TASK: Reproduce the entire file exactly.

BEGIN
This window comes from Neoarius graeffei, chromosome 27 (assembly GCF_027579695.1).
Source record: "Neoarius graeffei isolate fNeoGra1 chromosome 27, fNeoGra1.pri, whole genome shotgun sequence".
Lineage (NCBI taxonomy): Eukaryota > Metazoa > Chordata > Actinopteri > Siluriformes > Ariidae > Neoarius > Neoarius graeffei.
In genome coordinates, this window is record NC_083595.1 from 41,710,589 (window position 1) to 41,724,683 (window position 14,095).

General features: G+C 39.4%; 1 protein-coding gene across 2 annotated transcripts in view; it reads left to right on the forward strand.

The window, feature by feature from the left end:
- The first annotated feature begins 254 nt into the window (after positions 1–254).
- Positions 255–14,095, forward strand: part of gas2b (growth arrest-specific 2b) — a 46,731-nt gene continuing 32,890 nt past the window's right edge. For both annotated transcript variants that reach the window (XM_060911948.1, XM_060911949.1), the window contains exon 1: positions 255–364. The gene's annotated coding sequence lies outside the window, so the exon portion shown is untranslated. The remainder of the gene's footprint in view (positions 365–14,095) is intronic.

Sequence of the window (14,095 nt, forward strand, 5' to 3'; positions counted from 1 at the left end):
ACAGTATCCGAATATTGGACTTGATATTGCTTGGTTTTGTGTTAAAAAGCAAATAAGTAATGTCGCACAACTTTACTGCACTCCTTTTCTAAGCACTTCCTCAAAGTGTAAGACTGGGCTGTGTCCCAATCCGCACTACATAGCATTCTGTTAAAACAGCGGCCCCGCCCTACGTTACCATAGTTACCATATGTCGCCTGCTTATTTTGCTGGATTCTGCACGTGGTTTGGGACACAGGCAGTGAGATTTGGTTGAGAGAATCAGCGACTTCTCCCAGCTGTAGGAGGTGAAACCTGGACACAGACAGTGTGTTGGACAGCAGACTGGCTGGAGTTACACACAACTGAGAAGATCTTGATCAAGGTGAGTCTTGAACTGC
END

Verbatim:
This window comes from Neoarius graeffei, chromosome 27 (assembly GCF_027579695.1).
Source record: "Neoarius graeffei isolate fNeoGra1 chromosome 27, fNeoGra1.pri, whole genome shotgun sequence".
Lineage (NCBI taxonomy): Eukaryota > Metazoa > Chordata > Actinopteri > Siluriformes > Ariidae > Neoarius > Neoarius graeffei.
In genome coordinates, this window is record NC_083595.1 from 41,710,589 (window position 1) to 41,724,683 (window position 14,095).

General features: G+C 39.4%; 1 protein-coding gene across 2 annotated transcripts in view; it reads left to right on the forward strand.

The window, feature by feature from the left end:
- The first annotated feature begins 254 nt into the window (after positions 1–254).
- Positions 255–14,095, forward strand: part of gas2b (growth arrest-specific 2b) — a 46,731-nt gene continuing 32,890 nt past the window's right edge. For both annotated transcript variants that reach the window (XM_060911948.1, XM_060911949.1), the window contains exon 1: positions 255–364. The gene's annotated coding sequence lies outside the window, so the exon portion shown is untranslated. The remainder of the gene's footprint in view (positions 365–14,095) is intronic.

Sequence of the window (14,095 nt, forward strand, 5' to 3'; positions counted from 1 at the left end):
ACAGTATCCGAATATTGGACTTGATATTGCTTGGTTTTGTGTTAAAAAGCAAATAAGTAATGTCGCACAACTTTACTGCACTCCTTTTCTAAGCACTTCCTCAAAGTGTAAGACTGGGCTGTGTCCCAATCCGCACTACATAGCATTCTGTTAAAACAGCGGCCCCGCCCTACGTTACCATAGTTACCATATGTCGCCTGCTTATTTTGCTGGATTCTGCACGTGGTTTGGGACACAGGCAGTGAGATTTGGTTGAGAGAATCAGCGACTTCTCCCAGCTGTAGGAGGTGAAACCTGGACACAGACAGTGTGTTGGACAGCAGACTGGCTGGAGTTACACACAACTGAGAAGATCTTGATCAAGGTGAGTCTTGAACTGC